Methods in Molecular Biology 02/2009; 545:287-300. DOI:10.1007/978-1-60327-993-2_18 · 1.29 Impact Factor
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    Michelle Trickey · Margaret Grimaldi · Hiroyuki Yamano
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    ABSTRACT: Homologous recombination (HR) is important for maintaining genome integrity and for the process of meiotic chromosome segregation and the generation of variation. HR is regulated throughout the cell cycle, being prevalent in the S and G2 phases and suppressed in the G1 phase. Here we show that the anaphase-promoting complex/cyclosome (APC/C) regulates homologous recombination in the fission yeast Schizosaccharomyces pombe by ubiquitylating Rhp54 (an ortholog of Rad54). We show that Rhp54 is a novel APC/C substrate that is destroyed in G1 phase in a KEN-box- and Ste9/Fizzy-related manner. The biological consequences of failing to temporally regulate HR via Rhp54 degradation are seen in haploid cells only in the absence of antirecombinase Srs2 function and are more extensive in diploid cells, which become sensitive to a range of DNA-damaging agents, including hydroxyurea, methyl methanesulfonate, bleomycin, and UV. During meiosis, expression of nondegradable Rhp54 inhibits interhomolog recombination and stimulates sister chromatid recombination. We thus propose that it is critical to control levels of Rhp54 in G1 to suppress HR repair of double-strand breaks and during meiosis to coordinate interhomolog recombination.
    Molecular and Cellular Biology 07/2008; 28(12):3905-16. DOI:10.1128/MCB.02116-07 · 4.78 Impact Factor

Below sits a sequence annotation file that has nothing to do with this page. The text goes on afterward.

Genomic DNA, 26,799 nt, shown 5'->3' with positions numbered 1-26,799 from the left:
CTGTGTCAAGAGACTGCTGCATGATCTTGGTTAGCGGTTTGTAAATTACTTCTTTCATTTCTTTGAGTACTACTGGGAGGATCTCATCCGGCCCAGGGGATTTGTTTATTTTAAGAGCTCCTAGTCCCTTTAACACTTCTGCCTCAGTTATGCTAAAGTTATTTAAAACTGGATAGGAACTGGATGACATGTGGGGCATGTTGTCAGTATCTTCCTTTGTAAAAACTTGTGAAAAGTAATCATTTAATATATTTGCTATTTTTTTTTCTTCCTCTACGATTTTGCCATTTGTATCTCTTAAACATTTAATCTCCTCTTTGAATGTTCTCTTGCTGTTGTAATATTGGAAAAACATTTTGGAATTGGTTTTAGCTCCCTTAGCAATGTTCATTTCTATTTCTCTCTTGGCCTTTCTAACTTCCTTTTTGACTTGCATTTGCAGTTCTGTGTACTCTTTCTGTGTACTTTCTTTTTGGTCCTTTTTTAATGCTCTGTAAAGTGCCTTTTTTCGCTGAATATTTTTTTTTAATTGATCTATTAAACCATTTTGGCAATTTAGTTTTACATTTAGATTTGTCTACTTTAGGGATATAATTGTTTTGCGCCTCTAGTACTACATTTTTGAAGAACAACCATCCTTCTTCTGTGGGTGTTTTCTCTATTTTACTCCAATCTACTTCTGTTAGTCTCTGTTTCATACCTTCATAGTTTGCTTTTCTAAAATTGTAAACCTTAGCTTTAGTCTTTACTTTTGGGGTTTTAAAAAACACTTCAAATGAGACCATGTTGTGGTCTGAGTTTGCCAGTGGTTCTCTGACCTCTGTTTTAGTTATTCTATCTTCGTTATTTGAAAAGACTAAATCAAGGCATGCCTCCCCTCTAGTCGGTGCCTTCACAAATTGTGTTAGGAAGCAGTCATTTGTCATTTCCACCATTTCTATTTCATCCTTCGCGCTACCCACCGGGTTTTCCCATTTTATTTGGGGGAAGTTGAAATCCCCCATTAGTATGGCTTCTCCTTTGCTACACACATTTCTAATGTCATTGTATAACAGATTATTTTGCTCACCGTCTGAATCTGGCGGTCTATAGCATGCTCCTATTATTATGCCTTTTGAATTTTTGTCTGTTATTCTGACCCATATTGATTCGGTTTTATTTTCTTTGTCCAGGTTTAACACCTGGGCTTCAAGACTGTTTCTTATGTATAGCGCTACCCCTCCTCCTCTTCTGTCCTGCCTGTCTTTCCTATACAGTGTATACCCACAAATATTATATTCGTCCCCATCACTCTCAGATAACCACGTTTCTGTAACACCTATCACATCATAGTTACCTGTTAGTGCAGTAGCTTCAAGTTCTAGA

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    ABSTRACT: The anaphase-promoting complex/cyclosome (APC/C) is a cell-cycle-regulated essential E3 ubiquitin ligase; however, very little is known about its meiotic regulation. Here we show that fission yeast Mes1 is a substrate of the APC/C as well as an inhibitor, allowing autoregulation of the APC/C in meiosis. Both traits require a functional destruction box (D box) and KEN box. We show that Mes1 directly binds the WD40 domain of the Fizzy family of APC/C activators. Intriguingly, expression of nonubiquitylatable Mes1 blocks cells in metaphase I with high levels of APC/C substrates, suggesting that ubiquitylation of Mes1 is required for partial degradation of cyclin B in meiosis I by alleviating Mes1 inhibitory function. Consistently, a ternary complex, APC/C-Fizzy/Cdc20-Mes1, is stabilized by inhibiting Mes1 ubiquitylation. These results demonstrate that the fine-tuning of the APC/C activity, by a substrate that is also an inhibitor, is required for the precise coordination and transition through meiosis.
    Developmental Cell 04/2008; 14(3):446-54. DOI:10.1016/j.devcel.2007.12.010 · 9.71 Impact Factor
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    ABSTRACT: Ubiquitination of proliferating cell nuclear antigen (PCNA) plays a crucial role in regulating replication past DNA damage in eukaryotes, but the detailed mechanisms appear to vary in different organisms. We have examined the modification of PCNA in Schizosaccharomyces pombe. We find that, in response to UV irradiation, PCNA is mono- and poly-ubiquitinated in a manner similar to that in Saccharomyces cerevisiae. However in undamaged Schizosaccharomyces pombe cells, PCNA is ubiquitinated in S phase, whereas in S. cerevisiae it is sumoylated. Furthermore we find that, unlike in S. cerevisiae, mutants defective in ubiquitination of PCNA are also sensitive to ionizing radiation, and PCNA is ubiquitinated after exposure of cells to ionizing radiation, in a manner similar to the response to UV-irradiation. We show that PCNA modification and cell cycle checkpoints represent two independent signals in response to DNA damage. Finally, we unexpectedly find that PCNA is ubiquitinated in response to DNA damage when cells are arrested in G2.
    Molecular Biology of the Cell 08/2006; 17(7):2976-85. DOI:10.1091/mbc.E05-11-1008 · 4.47 Impact Factor

Publication Stats

246 Citations
58.05 Total Impact Points


  • 2010–2012
    • University College London
      Londinium, England, United Kingdom
  • 2006
    • University of Sussex
      • Centre for Genome Damage and Stability
      Brighton, England, United Kingdom